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This New Painkiller Nasal Spray Is So Dangerous It Has a 100-Page Safety Guide

Despite mounting evidence that the extremely addictive painkiller fentanyl is causing an abuse epidemic that has led to hundreds of deaths, the FDA approved a nasal spray version of the drug late last month. The drug, named Lazanda and sold by Archimedes Pharma, is intended only for cancer patients experiencing "breakthrough" pain.

But it delivers such a powerful, addictive high that recreational users can't get enough. It's also unusually dangerous: Fentanyl affects a users' breathing, frequently resulting in death. The FDA knows fentanyl is dangerous. Its approval of Lazanda comes with a 100-page safety guide that Archimedes must implement before it can sell that product. The FDA's post-marketing safety guide warns repeatedly that a side effect of Lazanda -- like all fentanyl products -- is death.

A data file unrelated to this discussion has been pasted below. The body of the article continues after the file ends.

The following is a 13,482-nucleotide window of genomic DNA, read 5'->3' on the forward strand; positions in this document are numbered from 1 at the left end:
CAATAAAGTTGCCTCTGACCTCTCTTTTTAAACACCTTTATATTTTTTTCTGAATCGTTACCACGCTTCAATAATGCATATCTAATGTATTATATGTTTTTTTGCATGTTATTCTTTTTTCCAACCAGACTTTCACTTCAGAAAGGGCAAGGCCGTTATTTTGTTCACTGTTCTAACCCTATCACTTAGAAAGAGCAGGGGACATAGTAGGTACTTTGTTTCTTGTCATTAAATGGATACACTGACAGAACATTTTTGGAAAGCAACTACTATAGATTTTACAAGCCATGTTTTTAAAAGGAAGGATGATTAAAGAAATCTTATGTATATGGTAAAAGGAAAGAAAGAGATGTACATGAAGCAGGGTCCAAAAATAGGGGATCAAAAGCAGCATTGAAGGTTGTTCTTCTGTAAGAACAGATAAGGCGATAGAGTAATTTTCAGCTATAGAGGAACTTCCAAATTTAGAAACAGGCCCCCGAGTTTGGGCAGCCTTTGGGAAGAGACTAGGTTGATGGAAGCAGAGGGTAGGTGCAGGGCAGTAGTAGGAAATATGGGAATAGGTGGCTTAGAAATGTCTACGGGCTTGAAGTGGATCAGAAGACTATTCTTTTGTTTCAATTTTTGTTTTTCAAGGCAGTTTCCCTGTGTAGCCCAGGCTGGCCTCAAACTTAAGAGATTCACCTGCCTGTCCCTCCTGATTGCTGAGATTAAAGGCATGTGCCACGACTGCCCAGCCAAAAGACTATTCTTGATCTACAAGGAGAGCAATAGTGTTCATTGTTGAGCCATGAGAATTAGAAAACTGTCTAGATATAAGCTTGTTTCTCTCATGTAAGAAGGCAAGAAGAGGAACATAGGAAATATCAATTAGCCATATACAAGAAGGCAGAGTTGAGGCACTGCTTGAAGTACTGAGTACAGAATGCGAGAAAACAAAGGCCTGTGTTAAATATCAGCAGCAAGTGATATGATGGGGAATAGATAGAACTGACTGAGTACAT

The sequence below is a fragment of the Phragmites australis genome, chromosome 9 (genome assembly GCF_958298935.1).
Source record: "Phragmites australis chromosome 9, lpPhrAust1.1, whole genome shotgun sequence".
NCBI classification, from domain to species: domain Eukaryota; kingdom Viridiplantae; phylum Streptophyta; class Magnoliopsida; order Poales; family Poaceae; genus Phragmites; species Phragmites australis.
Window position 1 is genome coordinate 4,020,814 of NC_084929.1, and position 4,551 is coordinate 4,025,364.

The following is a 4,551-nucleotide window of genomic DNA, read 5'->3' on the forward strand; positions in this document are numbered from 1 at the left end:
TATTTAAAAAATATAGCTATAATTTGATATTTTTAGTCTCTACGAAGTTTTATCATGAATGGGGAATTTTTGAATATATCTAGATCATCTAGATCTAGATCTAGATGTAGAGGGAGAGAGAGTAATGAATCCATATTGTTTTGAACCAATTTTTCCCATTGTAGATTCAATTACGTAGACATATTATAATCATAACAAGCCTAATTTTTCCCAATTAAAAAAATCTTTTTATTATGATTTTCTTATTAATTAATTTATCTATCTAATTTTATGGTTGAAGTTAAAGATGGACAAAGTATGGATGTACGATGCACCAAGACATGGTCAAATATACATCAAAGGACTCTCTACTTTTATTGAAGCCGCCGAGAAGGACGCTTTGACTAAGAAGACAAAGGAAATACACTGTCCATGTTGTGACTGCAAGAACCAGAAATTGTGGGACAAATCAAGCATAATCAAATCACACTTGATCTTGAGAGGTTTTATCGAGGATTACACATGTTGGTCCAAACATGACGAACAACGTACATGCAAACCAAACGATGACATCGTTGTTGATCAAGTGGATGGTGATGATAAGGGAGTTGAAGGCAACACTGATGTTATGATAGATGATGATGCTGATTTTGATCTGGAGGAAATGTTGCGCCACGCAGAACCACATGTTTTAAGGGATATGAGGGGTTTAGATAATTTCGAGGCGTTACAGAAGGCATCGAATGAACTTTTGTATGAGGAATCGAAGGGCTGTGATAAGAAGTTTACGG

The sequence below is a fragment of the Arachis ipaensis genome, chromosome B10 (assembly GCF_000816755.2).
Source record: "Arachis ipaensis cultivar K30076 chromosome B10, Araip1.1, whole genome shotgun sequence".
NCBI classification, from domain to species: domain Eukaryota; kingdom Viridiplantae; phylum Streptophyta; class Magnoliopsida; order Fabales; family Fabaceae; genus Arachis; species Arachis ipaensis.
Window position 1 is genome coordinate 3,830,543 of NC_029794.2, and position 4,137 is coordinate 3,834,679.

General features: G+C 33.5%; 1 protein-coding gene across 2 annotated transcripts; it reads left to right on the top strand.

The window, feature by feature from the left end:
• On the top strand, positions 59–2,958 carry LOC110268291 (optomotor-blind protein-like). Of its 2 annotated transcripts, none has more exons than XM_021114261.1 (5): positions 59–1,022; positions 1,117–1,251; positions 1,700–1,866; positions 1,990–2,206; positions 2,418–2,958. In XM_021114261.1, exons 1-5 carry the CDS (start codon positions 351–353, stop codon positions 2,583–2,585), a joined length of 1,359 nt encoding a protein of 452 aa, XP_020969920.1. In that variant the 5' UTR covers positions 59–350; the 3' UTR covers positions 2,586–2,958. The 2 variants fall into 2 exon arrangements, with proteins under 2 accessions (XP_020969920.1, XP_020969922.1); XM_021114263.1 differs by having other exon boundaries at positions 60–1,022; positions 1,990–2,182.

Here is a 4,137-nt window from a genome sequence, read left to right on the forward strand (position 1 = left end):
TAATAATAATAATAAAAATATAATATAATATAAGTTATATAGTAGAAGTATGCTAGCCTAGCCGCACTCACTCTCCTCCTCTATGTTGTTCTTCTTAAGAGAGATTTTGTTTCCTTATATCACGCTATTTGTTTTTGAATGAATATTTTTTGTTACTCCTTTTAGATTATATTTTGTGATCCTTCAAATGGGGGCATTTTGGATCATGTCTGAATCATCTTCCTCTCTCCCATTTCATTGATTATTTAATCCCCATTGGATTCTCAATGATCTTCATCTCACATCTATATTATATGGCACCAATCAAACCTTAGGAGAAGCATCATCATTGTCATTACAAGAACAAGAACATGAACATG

Yet the mere existence of a new, snortable version of fentanyl is likely to lead to confusion among doctors and nurses as the new drug is not one-for-one convertible with other forms of the drug (it also comes as a pill, patch, lollipop, or intravenous drip):

Lazanda is not bioequivalent with any other fentanyl product (regardless of route of administration), and that substitution may result in fatal overdose.

... patients switching from another fentanyl product to Lazanda must not be converted on a microgram-per-microgram basis.

Hundreds of deaths
Although OxyContin and its variants get all the headlines when it comes to prescription medicine abuse, fentanyl is a major part of America's drug problem. Here are some headlines just from the last month:
The fentanyl abuse epidemic appears to be occurring mostly in middle America, where oxycodone already made inroads. It's not making headlines in New York or Los Angeles, where the major media are based. So most reporting on the issue is appearing only in local media, which is why so few people seem to realize how out of control fentanyl is.

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